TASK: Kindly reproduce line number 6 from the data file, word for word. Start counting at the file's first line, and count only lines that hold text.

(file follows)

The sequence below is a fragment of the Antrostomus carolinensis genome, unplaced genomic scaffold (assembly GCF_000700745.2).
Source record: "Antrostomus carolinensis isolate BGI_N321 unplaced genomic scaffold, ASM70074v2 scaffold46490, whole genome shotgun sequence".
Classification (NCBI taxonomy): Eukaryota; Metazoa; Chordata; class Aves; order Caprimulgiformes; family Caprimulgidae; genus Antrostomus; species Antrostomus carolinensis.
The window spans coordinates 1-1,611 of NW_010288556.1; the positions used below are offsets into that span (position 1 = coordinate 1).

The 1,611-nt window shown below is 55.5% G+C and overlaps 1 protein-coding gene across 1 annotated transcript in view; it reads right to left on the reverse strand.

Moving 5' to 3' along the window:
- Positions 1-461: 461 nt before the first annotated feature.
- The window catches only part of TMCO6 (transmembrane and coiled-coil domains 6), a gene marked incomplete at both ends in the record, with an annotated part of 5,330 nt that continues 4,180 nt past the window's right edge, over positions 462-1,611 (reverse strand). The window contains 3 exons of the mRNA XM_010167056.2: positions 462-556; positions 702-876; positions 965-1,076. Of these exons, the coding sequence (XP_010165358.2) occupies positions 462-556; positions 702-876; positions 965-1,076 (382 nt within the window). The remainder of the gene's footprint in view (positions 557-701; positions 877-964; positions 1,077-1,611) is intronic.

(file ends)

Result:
Moving 5' to 3' along the window: